Community leaders said they feel disappointed and disrespected after a meeting with Charlotte-Mecklenburg Schools Interim Superintendent Hugh Hattabaugh abruptly ended.
The meeting, hosted by the African American Faith Alliance for Educational Advancement, took place last Friday at the Faith Memorial Baptist Church. Rev. Jordan Boyd, Dr. Dennis Williams, Pastor Cornelius Atkinson, former CMS Superintendent James Pughsley, Arthur Griffin, Commissioner Vilma Leake and Hattabaugh were in attendance. The purpose of the meeting was to discuss improving student outcomes.
According to Boyd and Leake, the group was discussing the importance of not taking resources from the classroom to create other positions in the district when Hattabaugh abruptly slammed papers, got up and left.
“If you are asking me to explain why he did what he did, I cannot do that,” Boyd said. “He folded up his papers, threw them down on the desk, said to us he didn’t have to take it and he wasn’t going to take it and he left.”
“I sat up in my seat because I was concerned about what would happen next,” Leake said. “I was scared.”
The African American Faith Alliance has been active in the community trying to improve low-performing schools. According to Leake and Boyd, the interaction left the room stunned. The conversation during the approximately hour long meeting had been cordial.
“This reminds me of the ‘60s, disrespecting Black people when it comes to talking about making sure our children get an education,” Leake said.
“When people show you who they are, you start to believe them,” Boyd said.
Community leaders say Spt. Hugh Hattabaugh slammed papers and abruptly left a meeting with the African American Faith Alliance last week saying "he doesn't have to listen to this anymore." Vilma Leake says the interaction was disappointing & disrespectful. Story at 5&6 @wsoctv pic.twitter.com/KNMZYrRifL
— Joe Bruno (@JoeBrunoWSOC9) June 8, 2022
Boyd said the school board needs to prioritize hiring a superintendent who will serve long-term.
“We want the school board to move expeditiously, post haste, with a search committee to bring in a permanently, qualified superintendent, that can bring this community, the business community and parents together to turn this sinking Titanic around,” Boyd said.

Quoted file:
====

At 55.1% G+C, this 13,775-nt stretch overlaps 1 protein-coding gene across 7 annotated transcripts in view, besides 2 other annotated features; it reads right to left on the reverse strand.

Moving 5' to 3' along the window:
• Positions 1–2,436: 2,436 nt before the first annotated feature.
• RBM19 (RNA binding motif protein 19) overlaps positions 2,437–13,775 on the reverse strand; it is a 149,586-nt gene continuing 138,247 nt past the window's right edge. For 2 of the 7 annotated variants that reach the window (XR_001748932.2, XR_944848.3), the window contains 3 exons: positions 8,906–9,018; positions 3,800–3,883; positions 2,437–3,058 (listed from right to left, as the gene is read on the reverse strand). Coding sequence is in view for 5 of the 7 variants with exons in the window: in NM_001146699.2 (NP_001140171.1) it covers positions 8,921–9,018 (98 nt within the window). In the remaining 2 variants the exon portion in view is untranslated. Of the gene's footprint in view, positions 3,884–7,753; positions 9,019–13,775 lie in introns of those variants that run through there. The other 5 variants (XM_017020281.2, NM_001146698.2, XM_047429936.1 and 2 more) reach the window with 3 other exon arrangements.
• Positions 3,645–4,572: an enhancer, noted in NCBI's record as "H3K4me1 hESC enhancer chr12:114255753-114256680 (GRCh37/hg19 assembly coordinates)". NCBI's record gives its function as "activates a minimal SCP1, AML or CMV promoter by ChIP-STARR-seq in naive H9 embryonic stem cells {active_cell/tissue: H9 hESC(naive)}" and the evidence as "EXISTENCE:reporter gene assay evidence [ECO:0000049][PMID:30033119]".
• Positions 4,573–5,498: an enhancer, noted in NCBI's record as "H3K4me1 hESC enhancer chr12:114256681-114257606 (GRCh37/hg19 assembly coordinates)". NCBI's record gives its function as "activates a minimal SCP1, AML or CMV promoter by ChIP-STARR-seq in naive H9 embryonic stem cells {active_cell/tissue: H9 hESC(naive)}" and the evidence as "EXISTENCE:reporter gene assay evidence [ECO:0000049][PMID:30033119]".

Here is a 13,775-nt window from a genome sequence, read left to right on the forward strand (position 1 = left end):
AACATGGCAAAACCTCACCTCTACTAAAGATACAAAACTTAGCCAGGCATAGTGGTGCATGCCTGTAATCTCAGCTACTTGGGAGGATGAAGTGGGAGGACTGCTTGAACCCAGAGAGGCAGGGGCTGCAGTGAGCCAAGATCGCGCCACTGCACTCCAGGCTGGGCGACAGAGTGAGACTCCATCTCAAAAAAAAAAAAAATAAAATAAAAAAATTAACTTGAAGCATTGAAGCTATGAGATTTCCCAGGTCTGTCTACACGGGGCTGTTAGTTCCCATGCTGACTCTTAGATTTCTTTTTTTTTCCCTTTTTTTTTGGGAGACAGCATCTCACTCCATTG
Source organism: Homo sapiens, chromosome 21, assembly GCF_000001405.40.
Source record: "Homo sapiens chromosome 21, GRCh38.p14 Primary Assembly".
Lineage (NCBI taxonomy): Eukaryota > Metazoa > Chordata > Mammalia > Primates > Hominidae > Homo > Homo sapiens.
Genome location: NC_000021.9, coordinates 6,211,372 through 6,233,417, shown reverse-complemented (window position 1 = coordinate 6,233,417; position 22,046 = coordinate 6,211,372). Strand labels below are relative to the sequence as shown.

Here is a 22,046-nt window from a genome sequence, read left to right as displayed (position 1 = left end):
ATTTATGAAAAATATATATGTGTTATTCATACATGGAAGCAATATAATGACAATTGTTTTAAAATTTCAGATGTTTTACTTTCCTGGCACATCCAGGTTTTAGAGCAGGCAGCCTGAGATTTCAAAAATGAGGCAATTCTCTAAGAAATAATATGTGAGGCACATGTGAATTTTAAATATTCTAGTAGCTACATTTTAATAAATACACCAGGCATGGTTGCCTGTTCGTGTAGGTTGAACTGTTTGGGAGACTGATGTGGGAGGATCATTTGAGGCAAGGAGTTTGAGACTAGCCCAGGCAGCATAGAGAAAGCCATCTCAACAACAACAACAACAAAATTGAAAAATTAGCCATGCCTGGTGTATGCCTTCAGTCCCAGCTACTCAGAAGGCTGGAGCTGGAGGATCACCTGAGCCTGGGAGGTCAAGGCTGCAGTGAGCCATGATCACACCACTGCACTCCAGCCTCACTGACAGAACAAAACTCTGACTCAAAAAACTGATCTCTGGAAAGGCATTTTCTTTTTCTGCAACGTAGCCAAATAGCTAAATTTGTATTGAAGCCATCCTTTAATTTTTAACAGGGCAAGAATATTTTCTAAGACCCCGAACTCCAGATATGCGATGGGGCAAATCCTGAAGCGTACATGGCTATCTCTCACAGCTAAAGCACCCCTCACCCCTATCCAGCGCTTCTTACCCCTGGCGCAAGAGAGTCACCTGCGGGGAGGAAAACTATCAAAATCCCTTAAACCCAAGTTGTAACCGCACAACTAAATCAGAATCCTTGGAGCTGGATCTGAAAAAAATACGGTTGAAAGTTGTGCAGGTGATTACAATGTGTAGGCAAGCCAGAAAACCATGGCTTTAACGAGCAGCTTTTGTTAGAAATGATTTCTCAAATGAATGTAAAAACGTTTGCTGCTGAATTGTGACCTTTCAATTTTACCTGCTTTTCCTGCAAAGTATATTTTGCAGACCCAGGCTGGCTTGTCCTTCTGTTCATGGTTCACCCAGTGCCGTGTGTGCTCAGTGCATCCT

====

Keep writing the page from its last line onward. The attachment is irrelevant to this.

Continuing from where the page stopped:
A CMS spokesperson told Channel 9 on Saturday morning that no recording of the meeting is available.
The African American Faith Alliance for Educational Advancement plans to attend the next CMS board meeting.
Full statement from Hattabaugh:
“I met with Commissioner Leake and the African-American Faith Alliance last Friday as a follow-up to a previous meeting. Between my onboarding as interim superintendent, closing out the school year, and managing a challenging budget season, I have not yet had time to meet with many of the community groups that I’d like to. However, I have prioritized time for two meetings in my first month with the AAFA. I anticipated an hour for this particular meeting. The purpose of the meeting was twofold: First, to share our plans for re-organizing the Learning Communities in order to increase accountability and alignment to the Board of Education’s goals and guardrails, and to increase focused support for students in our highest poverty schools. Second, I also looked forward to discussing how their churches might be able to partner with us in terms of out-of-school-time support for CMS students and families. Unfortunately the meeting began with a confrontational tone and was less-than-productive from the start. After an hour-and-a-half of attempting to re-direct back to the agenda, it became clear that the meeting was not going to lead to collaborative solutions for the students we serve, and I left.”
(WATCH BELOW: Who is Hugh Hattabaugh, the interim superintendent of CMS?)